In previous editions, the index uncovered that although veterinary pricing in the United States continues to recover sharply, it significantly lags behind both government estimates for the veterinary industry as well as the CPI for

    all consumer prices. Specifically, the federal government’s reporting on veterinary pricing assumed a 30.9 percent increase for 2009 to 2017; meanwhile, the CPI reports a 14.3 percent increase for all consumer spending on goods and services over the same period.

    Based on more 27 million pet health treatments from January of 2009 through December of 2017 with a total value of $2.8 billion, the Nationwide | Purdue study shows that veterinary pricing (what consumers actually paid for care, not the practices’ “list prices”) decreased in the recessionary and post-recessionary period of 2009 through 2014 by 2.2 percent. In 2015, a sharp recovery began.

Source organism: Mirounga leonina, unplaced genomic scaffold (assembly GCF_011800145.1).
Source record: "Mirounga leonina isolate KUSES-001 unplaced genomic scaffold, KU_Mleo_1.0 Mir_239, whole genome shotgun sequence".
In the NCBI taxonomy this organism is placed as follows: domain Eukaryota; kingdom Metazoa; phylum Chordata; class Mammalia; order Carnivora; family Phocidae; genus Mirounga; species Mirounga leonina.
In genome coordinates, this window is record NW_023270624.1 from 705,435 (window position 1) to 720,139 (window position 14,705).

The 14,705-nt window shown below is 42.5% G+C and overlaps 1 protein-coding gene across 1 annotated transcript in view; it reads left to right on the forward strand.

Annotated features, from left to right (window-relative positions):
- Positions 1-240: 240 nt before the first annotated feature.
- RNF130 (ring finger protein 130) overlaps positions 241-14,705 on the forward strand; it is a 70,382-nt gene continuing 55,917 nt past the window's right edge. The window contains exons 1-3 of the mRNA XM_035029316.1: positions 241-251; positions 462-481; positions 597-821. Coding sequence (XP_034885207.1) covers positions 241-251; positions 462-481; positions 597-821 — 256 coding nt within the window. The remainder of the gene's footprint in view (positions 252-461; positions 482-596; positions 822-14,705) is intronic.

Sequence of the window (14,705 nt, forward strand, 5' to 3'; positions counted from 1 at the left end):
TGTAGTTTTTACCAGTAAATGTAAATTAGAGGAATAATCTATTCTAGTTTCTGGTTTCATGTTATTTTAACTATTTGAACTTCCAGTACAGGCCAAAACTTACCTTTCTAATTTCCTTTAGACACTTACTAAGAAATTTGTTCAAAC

Overall, veterinary pricing during the last three years, inclusive (January 2015 through December 2017), has increased by 10.2 percent, offsetting the period of 2009 to 2014 when veterinary pricing was effectively stagnant or negative. Given the notable shift in 2015 and the continued rise over the last three years, veterinary pricing has now risen even higher than during that period of stagnation (2009-2014). Figure 1, on page 3.

    Background

    The pet-care industry is a considerable force in the U.S. economy, estimated to be worth $69.5 billion by the American Pet Products Association (APPA) in 2017, with a projected value of $72.1 billion in 2018.